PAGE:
The 2,200 station agents working in the subway system will leave the token booths for good on Thursday, March 30, the Metropolitan Transportation Authority announced, transitioning into a new role more oriented towards direct customer service.
MTA New York City Transit president Rich Davey announced the long-awaited move on Tuesday. Instead of sitting behind plexiglass in the booths, station agents will adopt a more mobile function, roving their assigned stations to bring assistance to riders, instead of having riders take the initiative to come to the booth themselves.
“If you’re not a New Yorker, this can be a complicated system,” Davey said at a press conference at Fulton Center on Tuesday. “And so being able to provide that sort of hands-on and very direct customer service is gonna be important.”
The station agents will provide on-the-go assistance on navigating the complex subway system, and will also help riders in switching to and using OMNY, the tap-to-pay system replacing the MetroCard. Being on the move will also allow for more timely reporting of issues in stations, like broken digital screens or elevators.
Token booths were an important hub of activity at train stations for decades, where riders purchased the tokens used to enter the subway, and were also often the target of robberies for large amounts of cash transacted in them. They began to decline upon the introduction of the MetroCard, which riders could buy and fill on machines. The impending phaseout of the MetroCard and full switchover to OMNY, scheduled for the end of this year, along with the COVID-19 pandemic only raised more questions for the future of station agents.
The transformation of the role came after MTA management reached a deal with the influential TWU, which agreed to the changes on the condition that no one would lose their jobs. In fact, the MTA has hired hundreds of new station agents in the past few years and intends to hire more, with hourly wages raised by $1. The agents have been training for the new role over the past several months.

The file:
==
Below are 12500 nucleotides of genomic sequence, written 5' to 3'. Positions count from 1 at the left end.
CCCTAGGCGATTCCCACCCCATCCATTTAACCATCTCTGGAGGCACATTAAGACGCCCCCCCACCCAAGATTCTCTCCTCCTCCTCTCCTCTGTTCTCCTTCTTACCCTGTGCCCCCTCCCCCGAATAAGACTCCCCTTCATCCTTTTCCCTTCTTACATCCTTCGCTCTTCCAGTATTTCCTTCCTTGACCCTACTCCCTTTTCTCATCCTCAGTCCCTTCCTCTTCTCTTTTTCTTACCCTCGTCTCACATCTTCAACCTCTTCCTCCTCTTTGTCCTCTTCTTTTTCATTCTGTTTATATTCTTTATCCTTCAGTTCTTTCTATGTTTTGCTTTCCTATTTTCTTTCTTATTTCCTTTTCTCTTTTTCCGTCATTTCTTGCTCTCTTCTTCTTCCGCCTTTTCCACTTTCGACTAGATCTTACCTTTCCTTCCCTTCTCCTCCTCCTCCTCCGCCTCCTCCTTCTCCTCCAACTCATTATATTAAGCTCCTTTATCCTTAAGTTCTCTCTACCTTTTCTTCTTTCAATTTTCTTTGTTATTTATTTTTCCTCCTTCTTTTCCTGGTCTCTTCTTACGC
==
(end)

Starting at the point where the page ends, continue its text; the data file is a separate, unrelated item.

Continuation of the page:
Agents will still have access to the booth, which will remain in place as a break room of sorts that will also include an iPad to communicate issues to higher-ups.
“The booth will still be part of the agent’s overall toolbox, if you will,” said Davey. “But the expectation is the agents will spend the vast majority of their time out in the fare array, so close to the booth but outside the booth.”
Some station agents will also be assigned to new “customer service centers” that are opening across the five boroughs, which come in the form of either repurposed token booths or built-out retail spaces. Those spots will allow riders to perform transactions closer to home for which they once had to schlep all the way to Lower Manhattan, like exchanging expired MetroCards or applying for Fair Fares or other reduced-fare benefits.
The first six customer service centers opened in February, with locations in all five boroughs. Six more are set to open by the end of 2023.
One station agent who joined Davey on Tuesday, Mathew Patrick, said that he is happy to come out of the booth he’s worked at for the past year at Atlantic Avenue-Barclays Center in Brooklyn, saying that the space had felt confining.
“I’m happy to be out of the booth. I felt confined in there, and I felt like I couldn’t get to the customer to help them properly,” said Patrick. “So now that I’m outside of the booth, I can interact with them, I can guide them to where they need to go, I can give them the information that they really need, show them what they need to know.”